Car manufacturers have cautiously wheeled out in-house electric vehicle conversions of beloved classics in recent years, with the most intriguing marrying modern technology with timeless visuals; Opel’s recent ElektroMOD – essentially an electric, reimagined version of the Manta – is one such project.
In Korea however designers are getting even more creative with their time – and their electrons. To jazz up its new customer centre in Busan, South Korea, with a one-of-a-kind display piece, Hyundai tasked Hak Soo Ha, the head of interior design, to merge past and future in an unexpected one-off.
Hak Soo Ha and his team, rather than building an all-new concept car, reached into the past, choosing an obscure family hatchback from 1975 and giving the period Hyundai a tasteful, modern makeover. Perhaps Hyundai underestimated exactly how cool this restomod effort was, because the news of the car first surfaced on one of its designers’ Instagram accounts.
The Hyundai Pony was the brand’s second car, but drivers in Britain are likely to be more familiar with the car that inspired it: the Morris Marina. Hired from British Leyland in 1974, former Austin-Morris managing director Sir George Henry Turnbull brought a pair of Marinas with him to Korea, along with five British engineers and designers. Their work bore no small resemblance to the fastback Marina, though the Pony’s sharper lines came from the pen of Giorgetto Giugiaro.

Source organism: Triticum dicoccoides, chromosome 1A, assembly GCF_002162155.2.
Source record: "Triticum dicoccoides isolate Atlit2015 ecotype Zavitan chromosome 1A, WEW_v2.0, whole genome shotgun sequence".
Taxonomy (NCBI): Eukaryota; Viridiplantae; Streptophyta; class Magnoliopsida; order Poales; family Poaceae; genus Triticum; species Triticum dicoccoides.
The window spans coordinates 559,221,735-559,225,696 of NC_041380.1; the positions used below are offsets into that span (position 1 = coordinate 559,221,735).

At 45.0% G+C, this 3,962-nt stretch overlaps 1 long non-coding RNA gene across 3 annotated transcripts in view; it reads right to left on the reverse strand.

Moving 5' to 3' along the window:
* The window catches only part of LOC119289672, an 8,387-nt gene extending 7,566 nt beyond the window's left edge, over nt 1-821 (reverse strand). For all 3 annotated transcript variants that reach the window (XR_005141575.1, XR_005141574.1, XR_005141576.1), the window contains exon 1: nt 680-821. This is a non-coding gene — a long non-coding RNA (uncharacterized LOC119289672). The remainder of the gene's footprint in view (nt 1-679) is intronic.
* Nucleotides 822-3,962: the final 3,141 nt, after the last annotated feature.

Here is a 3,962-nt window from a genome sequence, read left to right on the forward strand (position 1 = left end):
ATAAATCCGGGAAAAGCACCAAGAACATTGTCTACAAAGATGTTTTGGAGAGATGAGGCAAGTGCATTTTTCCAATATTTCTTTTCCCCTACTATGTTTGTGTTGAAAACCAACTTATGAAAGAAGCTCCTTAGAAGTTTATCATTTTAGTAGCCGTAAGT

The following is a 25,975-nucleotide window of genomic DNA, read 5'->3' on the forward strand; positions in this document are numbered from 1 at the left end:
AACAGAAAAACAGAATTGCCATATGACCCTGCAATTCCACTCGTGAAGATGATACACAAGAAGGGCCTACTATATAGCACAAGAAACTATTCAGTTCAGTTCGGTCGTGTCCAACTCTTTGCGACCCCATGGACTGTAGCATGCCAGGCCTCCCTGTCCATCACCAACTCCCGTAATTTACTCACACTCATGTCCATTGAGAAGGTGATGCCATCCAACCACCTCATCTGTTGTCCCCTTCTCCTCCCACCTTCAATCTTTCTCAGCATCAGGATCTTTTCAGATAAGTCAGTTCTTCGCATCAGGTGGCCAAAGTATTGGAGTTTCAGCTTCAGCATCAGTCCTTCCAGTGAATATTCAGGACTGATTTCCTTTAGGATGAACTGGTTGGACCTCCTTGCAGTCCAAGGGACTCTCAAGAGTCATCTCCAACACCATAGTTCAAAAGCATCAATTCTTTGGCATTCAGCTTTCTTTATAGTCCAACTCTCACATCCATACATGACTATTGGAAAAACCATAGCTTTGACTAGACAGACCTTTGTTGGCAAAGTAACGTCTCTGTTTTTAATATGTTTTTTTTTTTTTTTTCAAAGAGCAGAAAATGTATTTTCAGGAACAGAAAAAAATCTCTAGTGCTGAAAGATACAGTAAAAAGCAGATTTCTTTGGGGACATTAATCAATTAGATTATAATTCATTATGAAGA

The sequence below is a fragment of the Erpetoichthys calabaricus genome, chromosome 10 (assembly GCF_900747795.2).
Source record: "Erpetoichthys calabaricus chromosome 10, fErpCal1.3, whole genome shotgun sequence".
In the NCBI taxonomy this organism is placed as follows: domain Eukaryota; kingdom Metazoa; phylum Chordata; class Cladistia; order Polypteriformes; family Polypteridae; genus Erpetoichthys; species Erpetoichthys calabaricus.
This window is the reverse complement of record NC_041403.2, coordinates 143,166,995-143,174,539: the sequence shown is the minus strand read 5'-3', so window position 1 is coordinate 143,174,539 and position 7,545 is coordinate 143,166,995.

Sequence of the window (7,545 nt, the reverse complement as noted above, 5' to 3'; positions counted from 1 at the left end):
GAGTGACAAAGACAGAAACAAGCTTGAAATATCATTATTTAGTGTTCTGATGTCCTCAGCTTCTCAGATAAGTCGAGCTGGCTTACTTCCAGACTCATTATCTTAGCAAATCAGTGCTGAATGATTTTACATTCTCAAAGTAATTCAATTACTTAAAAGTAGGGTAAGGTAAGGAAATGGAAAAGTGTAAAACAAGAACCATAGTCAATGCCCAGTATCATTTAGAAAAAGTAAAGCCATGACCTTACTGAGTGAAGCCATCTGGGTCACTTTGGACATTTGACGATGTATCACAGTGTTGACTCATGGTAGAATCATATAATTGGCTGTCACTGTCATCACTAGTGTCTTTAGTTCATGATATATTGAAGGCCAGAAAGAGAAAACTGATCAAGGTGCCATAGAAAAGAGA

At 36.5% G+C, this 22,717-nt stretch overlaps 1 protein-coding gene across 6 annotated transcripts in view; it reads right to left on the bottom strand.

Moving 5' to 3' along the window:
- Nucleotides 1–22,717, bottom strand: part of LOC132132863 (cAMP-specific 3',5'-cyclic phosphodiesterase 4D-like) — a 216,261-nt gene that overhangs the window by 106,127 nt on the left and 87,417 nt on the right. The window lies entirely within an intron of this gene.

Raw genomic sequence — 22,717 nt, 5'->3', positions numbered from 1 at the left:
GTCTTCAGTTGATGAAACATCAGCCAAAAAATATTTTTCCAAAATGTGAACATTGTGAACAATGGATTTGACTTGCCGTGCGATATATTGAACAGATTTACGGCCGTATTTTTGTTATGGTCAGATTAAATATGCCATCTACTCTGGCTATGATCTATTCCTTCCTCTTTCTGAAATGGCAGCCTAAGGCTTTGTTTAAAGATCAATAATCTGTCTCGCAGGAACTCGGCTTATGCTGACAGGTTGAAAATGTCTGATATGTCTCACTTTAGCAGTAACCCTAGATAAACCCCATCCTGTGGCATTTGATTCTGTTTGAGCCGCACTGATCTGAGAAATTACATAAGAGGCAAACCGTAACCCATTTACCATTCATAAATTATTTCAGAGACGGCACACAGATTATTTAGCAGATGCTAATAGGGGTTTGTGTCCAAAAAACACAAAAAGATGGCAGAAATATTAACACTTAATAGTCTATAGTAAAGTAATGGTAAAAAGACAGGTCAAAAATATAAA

Underneath it was similar too, with rear-wheel drive and leaf-sprung layout, but power came from a Mitsubishi four-cylinder engine. Following its debut at the 1974 Turin motor show, and subsequent launch in South Korea, Hyundai exported the Giugiaro-penned runabout to Ecuador and then to Europe. Despite its Marina-inspired beginnings, the Pony took a little while longer to reach the UK, only doing so in 1983 in the car’s second generation.
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For the 2021 reimagining of the Pony, Hak Soo Ha saw an opportunity to marry the brand’s heritage with its current aspirations. One lucky 1975 Pony received a thorough restoration and an entirely new driveline. Out went the Mitsubishi inline-four, and in went a battery-electric setup. (We’ve reached out to Hyundai for specifics, but haven’t heard back as of this writing.)
The dash, thanks to a total overhaul, lost its ’70s economy car vibes, gaining a dose of 21st century tech while retaining the minimalist, retro lines of the original. Hak Soo Ha and his team even added nixie tubes in the instrument panel. The same trend shows on the exterior: The wing-mounted “mirrors” house cameras rather than mirrors and the taillights riff on retro, pixellated graphics with LED backlighting – a graphic presumably inspired by the brand’s new Ioniq 5 electric car, itself gently inspired by the Pony’s boxy lines.
Hyundai’s officially calling the build a “reinterpretation,” which feels accurate to us. This isn’t a retro-inspired, ground-up build, nor is it a straight restoration of a vintage concept, like the 1981 Mazda MX-81. Hats off to Hyundai for balancing creativity with historical sensitivity.
Via Hagerty US